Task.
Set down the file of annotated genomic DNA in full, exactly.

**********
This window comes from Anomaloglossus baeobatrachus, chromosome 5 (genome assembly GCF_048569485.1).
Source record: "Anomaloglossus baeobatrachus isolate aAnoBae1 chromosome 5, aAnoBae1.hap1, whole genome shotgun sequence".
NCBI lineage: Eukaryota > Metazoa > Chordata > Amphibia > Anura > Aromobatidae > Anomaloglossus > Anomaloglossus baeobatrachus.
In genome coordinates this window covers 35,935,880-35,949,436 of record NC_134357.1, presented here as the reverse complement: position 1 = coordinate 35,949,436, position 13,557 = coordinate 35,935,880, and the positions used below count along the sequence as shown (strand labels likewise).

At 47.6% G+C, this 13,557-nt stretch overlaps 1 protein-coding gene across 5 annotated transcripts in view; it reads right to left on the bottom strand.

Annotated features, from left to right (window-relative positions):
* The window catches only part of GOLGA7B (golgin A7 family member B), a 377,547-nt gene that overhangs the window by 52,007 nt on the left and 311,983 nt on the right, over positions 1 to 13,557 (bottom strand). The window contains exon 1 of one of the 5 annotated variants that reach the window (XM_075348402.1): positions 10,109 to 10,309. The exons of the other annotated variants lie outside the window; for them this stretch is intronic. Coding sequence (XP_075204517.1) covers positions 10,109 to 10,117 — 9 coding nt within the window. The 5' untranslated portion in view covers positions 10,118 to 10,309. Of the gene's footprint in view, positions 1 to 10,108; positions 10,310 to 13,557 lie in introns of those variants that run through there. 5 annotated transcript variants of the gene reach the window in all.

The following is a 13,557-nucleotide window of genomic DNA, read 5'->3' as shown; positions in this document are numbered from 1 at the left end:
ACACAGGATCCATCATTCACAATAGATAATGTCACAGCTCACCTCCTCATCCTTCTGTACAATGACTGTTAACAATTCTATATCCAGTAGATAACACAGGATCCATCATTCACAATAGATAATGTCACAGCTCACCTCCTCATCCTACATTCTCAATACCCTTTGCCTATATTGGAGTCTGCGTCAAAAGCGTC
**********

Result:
This window comes from Anomaloglossus baeobatrachus, chromosome 5 (genome assembly GCF_048569485.1).
Source record: "Anomaloglossus baeobatrachus isolate aAnoBae1 chromosome 5, aAnoBae1.hap1, whole genome shotgun sequence".
NCBI lineage: Eukaryota > Metazoa > Chordata > Amphibia > Anura > Aromobatidae > Anomaloglossus > Anomaloglossus baeobatrachus.
In genome coordinates this window covers 35,935,880-35,949,436 of record NC_134357.1, presented here as the reverse complement: position 1 = coordinate 35,949,436, position 13,557 = coordinate 35,935,880, and the positions used below count along the sequence as shown (strand labels likewise).

At 47.6% G+C, this 13,557-nt stretch overlaps 1 protein-coding gene across 5 annotated transcripts in view; it reads right to left on the bottom strand.

Annotated features, from left to right (window-relative positions):
* The window catches only part of GOLGA7B (golgin A7 family member B), a 377,547-nt gene that overhangs the window by 52,007 nt on the left and 311,983 nt on the right, over positions 1 to 13,557 (bottom strand). The window contains exon 1 of one of the 5 annotated variants that reach the window (XM_075348402.1): positions 10,109 to 10,309. The exons of the other annotated variants lie outside the window; for them this stretch is intronic. Coding sequence (XP_075204517.1) covers positions 10,109 to 10,117 — 9 coding nt within the window. The 5' untranslated portion in view covers positions 10,118 to 10,309. Of the gene's footprint in view, positions 1 to 10,108; positions 10,310 to 13,557 lie in introns of those variants that run through there. 5 annotated transcript variants of the gene reach the window in all.

The following is a 13,557-nucleotide window of genomic DNA, read 5'->3' as shown; positions in this document are numbered from 1 at the left end:
ACACAGGATCCATCATTCACAATAGATAATGTCACAGCTCACCTCCTCATCCTTCTGTACAATGACTGTTAACAATTCTATATCCAGTAGATAACACAGGATCCATCATTCACAATAGATAATGTCACAGCTCACCTCCTCATCCTACATTCTCAATACCCTTTGCCTATATTGGAGTCTGCGTCAAAAGCGTC